1862. The Impact of a Rapid Diagnostic for Bloodstream Infections Without Antimicrobial Stewardship Intervention
Session: Poster Abstract Session: Antibiotic Stewardship: Diagnostics
Saturday, October 29, 2016
Room: Poster Hall
  • IDSAPoster_10_18_16_ES.pdf (374.7 kB)
  • Background: Bloodstream infections (BSIs) remain a significant cause of morbidity and mortality among hospitalized patients, often leading to prolonged lengths of stay and increased healthcare costs. Early, appropriate antimicrobial therapy for BSIs is associated with improved outcomes. Rapid molecular assays have been developed to facilitate earlier identification of organisms causing BSIs. However, their impact on clinical outcomes and antimicrobial use is variable and often contingent upon antimicrobial stewardship (AS) review of results and guidance on antimicrobial prescribing. The FilmArray©Blood Culture Identification (BCID) panel was implemented at the University of Utah Hospital in November 2014. Given local resource constraints, we aimed to evaluate the impact of the BCID with template reports and results called to ordering providers in the absence of AS support.

    Methods: We performed a pre-post quasi-experimental study to analyze the impact of the BCID with customized template reports on time to appropriate antimicrobial therapy. Patients were included if they had at least one positive aerobic blood culture during the study period (3 months pre and post BCID). Patients with positive blood cultures within two weeks of a previously evaluable episode with the same organism were excluded.

    Results: 278 patients with BSIs were included: 144 pre-BCID and 134 post-BCID. Use of the BCID led to more rapid organism identification as compared to standard methodologies (1.9 vs. 39.6 hours, P<0.001). The BCID panel was associated with reduced median time to appropriate antimicrobial therapy (1.5 vs. 2 days, P = 0.007). Additionally, BCID was associated with shortened time to appropriate antimicrobial therapy in multivariable Cox proportional hazards modeling adjusting for age, ICU admission, severity of illness and immunosuppression (HR=1.37, 95% CI 1.06-1.76, P=0.02).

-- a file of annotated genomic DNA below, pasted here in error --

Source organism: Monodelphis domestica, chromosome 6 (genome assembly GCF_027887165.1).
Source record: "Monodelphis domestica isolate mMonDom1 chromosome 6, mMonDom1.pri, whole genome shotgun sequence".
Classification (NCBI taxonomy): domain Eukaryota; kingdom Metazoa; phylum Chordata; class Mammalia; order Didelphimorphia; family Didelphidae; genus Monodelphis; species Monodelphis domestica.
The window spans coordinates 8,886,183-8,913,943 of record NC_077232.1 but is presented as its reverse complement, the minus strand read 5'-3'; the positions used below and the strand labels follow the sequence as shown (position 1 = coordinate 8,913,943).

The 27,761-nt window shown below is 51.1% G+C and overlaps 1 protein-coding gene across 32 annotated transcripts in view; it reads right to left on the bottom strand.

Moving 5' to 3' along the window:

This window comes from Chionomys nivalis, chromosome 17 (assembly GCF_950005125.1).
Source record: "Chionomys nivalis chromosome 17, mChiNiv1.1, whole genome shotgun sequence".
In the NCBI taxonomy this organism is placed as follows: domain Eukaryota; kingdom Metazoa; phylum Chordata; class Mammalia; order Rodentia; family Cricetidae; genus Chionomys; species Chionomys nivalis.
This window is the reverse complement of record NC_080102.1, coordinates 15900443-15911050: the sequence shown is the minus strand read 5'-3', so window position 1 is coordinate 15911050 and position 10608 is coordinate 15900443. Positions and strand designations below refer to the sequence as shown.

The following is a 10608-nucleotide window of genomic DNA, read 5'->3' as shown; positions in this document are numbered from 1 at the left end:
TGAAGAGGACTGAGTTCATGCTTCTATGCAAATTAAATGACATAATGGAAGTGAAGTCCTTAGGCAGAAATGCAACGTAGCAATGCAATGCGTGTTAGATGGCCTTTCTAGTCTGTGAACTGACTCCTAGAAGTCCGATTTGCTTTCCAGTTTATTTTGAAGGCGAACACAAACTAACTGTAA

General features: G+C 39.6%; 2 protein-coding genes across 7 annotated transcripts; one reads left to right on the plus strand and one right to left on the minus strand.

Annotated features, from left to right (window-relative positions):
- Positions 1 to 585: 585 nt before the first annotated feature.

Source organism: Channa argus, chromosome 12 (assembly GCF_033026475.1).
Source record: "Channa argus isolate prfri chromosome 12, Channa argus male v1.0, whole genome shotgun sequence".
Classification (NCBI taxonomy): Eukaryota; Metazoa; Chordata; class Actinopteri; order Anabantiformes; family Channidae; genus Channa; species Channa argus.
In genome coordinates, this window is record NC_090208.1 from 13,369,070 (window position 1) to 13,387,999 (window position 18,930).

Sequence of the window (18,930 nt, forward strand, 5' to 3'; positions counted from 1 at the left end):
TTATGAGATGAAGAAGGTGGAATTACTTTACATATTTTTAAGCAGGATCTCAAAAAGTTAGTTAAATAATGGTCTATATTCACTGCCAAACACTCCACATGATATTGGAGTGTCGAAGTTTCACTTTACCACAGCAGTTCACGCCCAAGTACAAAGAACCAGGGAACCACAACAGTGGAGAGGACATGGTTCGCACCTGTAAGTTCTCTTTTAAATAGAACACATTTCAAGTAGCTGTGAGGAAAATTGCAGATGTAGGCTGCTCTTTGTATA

Conclusion: Use of the BCID panel led to more rapid organism identification in BSIs and improvement in antimicrobial use. Although AS review of BCID results and guidance on therapy is likely to contribute to further improvements in antimicrobial use, our results suggest use of the BCID with customized template result reports can reduce inappropriate antimicrobial prescribing.

    Timothy Baures, MD1, Kim Hanson, MD, MHS2, Amanda Breviu, MD3, Richard E. Nelson, PhD4, Mckenzie Carlisle, PhD2 and Emily Spivak, MD5, (1)Infectious Diseases, University of Utah, Salt Lake City, UT, (2)University of Utah School of Medicine, Salt Lake City, UT, (3)Internal Medicine, University of Utah, Salt Lake City, UT, (4)Ideas Center, VA Salt Lake City Health Care System, Salt Lake City, UT, (5)Department of Internal Medicine, Division of Infectious Diseases, University of Utah School of Medicine, Salt Lake City, UT


    T. Baures, None

    K. Hanson, BioFire Diagnostics: Grant Investigator , Research grant

    A. Breviu, None

    R. E. Nelson, None

    M. Carlisle, None

    E. Spivak, None

    Findings in the abstracts are embargoed until 12:01 a.m. CDT, Wednesday Oct. 26th with the exception of research findings presented at the IDWeek press conferences.